9. There will always be a role for a teacher, even if the role changes in time. And it should change in time.
10. My “skills” and “knowledge” will become obsolete and they should become obsolete because this shrinking world challenges everything we thought we once “knew.” But what have we ever “known?” Despite this perplexing, infinite complexity, my overarching teacher personality that embodies (or so, I hope embodies) compassion, patience, open-mindedness, creativity, grit, resiliency, and commitment to my students, my colleagues, and my profession shall remain timeless. (Oh, time, you confusing concept, you…).
11. You just never know until you try or until you ask. (Yes, anonymous feedback, evaluation, and suggestions are powerful. ) To obviate trepidation, you must always believe:
12. I don’t know everything, nor will I ever. Help me to understand more.
13. I choose this profession not for the glory, the fame, the money, but for the sheer delight that every day I am a little bit smarter and kinder by virtue of what I “do.”
14. Oh, I will make mistakes. Plenty of them. And so will your students. But I am not who I was, and neither are your students. It is how we react from our past that defines who we are now and who we will be. Your students must know that you believe this, too.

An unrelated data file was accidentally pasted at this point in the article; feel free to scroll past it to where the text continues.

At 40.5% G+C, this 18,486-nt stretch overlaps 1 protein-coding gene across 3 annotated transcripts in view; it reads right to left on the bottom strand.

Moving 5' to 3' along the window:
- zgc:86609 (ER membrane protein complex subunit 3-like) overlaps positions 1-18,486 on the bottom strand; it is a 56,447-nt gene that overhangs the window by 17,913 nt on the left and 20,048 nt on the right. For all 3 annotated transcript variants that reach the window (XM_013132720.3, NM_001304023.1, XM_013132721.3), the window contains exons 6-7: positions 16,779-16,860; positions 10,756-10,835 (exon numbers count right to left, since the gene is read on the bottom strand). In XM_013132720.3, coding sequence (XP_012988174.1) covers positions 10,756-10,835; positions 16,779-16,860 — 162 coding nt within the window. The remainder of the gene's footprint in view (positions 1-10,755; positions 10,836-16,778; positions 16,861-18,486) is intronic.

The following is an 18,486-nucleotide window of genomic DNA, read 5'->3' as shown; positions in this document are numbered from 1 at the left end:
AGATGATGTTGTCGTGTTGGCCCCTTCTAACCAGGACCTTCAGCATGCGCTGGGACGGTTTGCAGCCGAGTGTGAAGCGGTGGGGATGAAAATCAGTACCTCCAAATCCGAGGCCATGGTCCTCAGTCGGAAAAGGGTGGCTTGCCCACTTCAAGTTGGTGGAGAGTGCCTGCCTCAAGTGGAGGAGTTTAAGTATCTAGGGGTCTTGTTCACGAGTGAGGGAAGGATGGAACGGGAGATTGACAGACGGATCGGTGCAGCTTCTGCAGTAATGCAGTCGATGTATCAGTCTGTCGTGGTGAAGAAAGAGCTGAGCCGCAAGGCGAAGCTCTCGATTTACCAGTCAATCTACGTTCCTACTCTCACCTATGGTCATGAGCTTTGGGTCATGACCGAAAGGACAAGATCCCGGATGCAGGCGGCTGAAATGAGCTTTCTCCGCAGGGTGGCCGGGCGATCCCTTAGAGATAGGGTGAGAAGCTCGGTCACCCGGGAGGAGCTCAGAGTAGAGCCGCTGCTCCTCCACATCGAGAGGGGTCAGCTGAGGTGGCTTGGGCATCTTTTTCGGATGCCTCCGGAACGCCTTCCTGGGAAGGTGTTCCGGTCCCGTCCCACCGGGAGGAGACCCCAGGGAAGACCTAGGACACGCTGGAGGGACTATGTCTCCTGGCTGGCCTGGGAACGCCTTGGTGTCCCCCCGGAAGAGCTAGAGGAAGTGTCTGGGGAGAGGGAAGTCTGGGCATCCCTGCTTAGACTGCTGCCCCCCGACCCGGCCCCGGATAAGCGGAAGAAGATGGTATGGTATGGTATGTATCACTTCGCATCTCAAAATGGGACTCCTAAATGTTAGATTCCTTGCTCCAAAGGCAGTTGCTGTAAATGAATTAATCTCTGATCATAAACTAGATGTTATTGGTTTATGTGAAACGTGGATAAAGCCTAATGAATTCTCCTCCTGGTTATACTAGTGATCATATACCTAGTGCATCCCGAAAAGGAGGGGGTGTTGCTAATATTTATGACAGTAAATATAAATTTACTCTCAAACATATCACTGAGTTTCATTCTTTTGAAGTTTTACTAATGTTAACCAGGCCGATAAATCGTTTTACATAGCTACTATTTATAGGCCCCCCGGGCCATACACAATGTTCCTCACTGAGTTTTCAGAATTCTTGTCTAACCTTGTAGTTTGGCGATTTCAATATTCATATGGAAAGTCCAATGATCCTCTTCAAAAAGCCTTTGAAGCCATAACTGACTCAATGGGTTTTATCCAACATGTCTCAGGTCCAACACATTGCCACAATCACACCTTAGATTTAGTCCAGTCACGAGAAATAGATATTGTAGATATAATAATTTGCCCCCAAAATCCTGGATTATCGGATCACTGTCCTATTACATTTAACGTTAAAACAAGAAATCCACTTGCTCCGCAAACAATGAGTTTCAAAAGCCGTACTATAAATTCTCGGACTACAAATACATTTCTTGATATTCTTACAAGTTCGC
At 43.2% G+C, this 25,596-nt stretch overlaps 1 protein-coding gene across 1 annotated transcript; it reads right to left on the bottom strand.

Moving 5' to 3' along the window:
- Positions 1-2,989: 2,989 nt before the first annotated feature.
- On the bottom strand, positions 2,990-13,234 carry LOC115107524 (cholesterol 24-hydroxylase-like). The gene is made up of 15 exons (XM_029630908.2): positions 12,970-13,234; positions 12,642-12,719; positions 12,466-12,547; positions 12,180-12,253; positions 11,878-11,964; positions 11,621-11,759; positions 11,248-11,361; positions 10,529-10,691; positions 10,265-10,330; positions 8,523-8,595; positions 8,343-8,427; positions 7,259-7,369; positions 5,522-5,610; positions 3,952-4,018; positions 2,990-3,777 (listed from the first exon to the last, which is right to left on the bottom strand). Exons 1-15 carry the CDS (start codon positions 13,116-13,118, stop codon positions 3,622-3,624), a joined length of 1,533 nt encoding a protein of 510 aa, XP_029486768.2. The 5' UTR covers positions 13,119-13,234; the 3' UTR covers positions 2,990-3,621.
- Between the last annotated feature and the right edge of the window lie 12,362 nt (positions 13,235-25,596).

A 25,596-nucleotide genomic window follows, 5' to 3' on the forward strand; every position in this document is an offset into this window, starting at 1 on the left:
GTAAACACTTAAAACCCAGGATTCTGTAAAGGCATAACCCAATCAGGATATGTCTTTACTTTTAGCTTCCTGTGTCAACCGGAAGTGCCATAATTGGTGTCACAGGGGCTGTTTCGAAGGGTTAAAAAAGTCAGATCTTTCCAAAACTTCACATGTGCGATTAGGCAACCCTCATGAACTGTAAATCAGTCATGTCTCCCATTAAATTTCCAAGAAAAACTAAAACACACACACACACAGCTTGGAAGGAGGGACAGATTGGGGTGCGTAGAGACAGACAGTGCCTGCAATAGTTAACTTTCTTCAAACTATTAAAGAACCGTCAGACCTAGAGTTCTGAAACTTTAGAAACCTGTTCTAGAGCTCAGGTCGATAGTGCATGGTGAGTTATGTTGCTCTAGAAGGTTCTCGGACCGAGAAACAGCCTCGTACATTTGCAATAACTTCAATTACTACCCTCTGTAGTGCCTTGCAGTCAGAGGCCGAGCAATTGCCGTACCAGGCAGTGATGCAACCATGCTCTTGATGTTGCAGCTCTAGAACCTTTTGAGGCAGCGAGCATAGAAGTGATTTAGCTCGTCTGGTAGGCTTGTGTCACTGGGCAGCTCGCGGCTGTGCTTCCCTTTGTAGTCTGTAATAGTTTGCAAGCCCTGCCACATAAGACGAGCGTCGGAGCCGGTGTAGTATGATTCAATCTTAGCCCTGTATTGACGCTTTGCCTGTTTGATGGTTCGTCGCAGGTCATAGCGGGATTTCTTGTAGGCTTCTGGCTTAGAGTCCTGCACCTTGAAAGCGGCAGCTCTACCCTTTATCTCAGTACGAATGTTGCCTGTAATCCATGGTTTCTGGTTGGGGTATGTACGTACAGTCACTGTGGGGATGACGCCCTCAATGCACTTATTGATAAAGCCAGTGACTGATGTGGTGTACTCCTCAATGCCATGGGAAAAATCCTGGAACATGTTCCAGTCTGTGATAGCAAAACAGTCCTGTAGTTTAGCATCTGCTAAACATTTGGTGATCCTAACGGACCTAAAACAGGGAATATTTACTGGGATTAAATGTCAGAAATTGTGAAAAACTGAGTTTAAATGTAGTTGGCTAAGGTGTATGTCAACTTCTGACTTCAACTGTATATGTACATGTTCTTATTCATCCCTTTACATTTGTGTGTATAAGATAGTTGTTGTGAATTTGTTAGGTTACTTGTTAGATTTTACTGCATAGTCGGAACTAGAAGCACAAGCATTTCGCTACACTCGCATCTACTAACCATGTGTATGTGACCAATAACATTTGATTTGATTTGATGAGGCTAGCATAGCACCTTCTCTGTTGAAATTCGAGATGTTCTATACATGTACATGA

15. Read in front of your students. Always have a book on you or in front of you so that your students can see it. If we are trying to a create a culture of literacy, then we must live it. (Extend this to any other principle you believe like a healthy lunch.) It’s more fun to be asked questions about habits (connected to convictions) rather than telling them.
17. If my students wanted to hear me talk all day, they would tell me to make a podcast and they would subscribe to it. I’m in the business of student-talk, and I am committed to helping them reveal their voices: art, songs, acting, games, blogs, essays, story-telling, one-on-one conferences, extracurricular activities; there is a way for me to hear you and I am committed to finding the outlet.
18. I can’t tell you much about the correct grammatical sentences my students randomly produced as a result of some de-contextualized and adapted material, but I sure can tell you their stories, their reactions, their opinions and how they changed before my eyes, and how they changed me. Anyway, it’s probably best that you hear their stories because
19. A real teacher listens. A real teacher helps someone find answers within themselves. A real teacher presents a quilt of texts, images, media, ideas, experiences, stories, quotes, and says, “Now you find you more; now you decide.”
The small man
builds cages for everyone
While the sage,
who has to duck his head
when the moon is low,
keeps dropping keys all night long